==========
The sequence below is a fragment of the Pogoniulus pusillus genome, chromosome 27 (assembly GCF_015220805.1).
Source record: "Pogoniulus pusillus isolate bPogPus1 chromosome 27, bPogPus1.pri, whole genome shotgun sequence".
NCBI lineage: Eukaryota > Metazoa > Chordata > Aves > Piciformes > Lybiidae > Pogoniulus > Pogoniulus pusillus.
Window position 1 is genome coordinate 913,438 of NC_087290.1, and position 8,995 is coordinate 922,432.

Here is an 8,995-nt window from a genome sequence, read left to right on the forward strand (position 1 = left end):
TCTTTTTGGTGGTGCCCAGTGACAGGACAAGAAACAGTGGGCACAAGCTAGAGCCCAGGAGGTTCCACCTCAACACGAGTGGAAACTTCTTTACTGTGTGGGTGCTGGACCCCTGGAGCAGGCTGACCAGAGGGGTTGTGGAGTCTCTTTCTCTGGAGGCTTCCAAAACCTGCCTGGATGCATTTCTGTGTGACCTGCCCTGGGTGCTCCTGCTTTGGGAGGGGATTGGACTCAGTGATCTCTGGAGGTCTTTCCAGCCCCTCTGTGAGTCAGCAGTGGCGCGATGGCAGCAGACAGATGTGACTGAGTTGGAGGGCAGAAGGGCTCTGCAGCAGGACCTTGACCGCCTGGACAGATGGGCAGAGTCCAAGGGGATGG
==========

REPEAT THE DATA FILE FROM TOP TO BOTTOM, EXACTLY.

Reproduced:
The sequence below is a fragment of the Pogoniulus pusillus genome, chromosome 27 (assembly GCF_015220805.1).
Source record: "Pogoniulus pusillus isolate bPogPus1 chromosome 27, bPogPus1.pri, whole genome shotgun sequence".
NCBI lineage: Eukaryota > Metazoa > Chordata > Aves > Piciformes > Lybiidae > Pogoniulus > Pogoniulus pusillus.
Window position 1 is genome coordinate 913,438 of NC_087290.1, and position 8,995 is coordinate 922,432.

Here is an 8,995-nt window from a genome sequence, read left to right on the forward strand (position 1 = left end):
TCTTTTTGGTGGTGCCCAGTGACAGGACAAGAAACAGTGGGCACAAGCTAGAGCCCAGGAGGTTCCACCTCAACACGAGTGGAAACTTCTTTACTGTGTGGGTGCTGGACCCCTGGAGCAGGCTGACCAGAGGGGTTGTGGAGTCTCTTTCTCTGGAGGCTTCCAAAACCTGCCTGGATGCATTTCTGTGTGACCTGCCCTGGGTGCTCCTGCTTTGGGAGGGGATTGGACTCAGTGATCTCTGGAGGTCTTTCCAGCCCCTCTGTGAGTCAGCAGTGGCGCGATGGCAGCAGACAGATGTGACTGAGTTGGAGGGCAGAAGGGCTCTGCAGCAGGACCTTGACCGCCTGGACAGATGGGCAGAGTCCAAGGGGATGG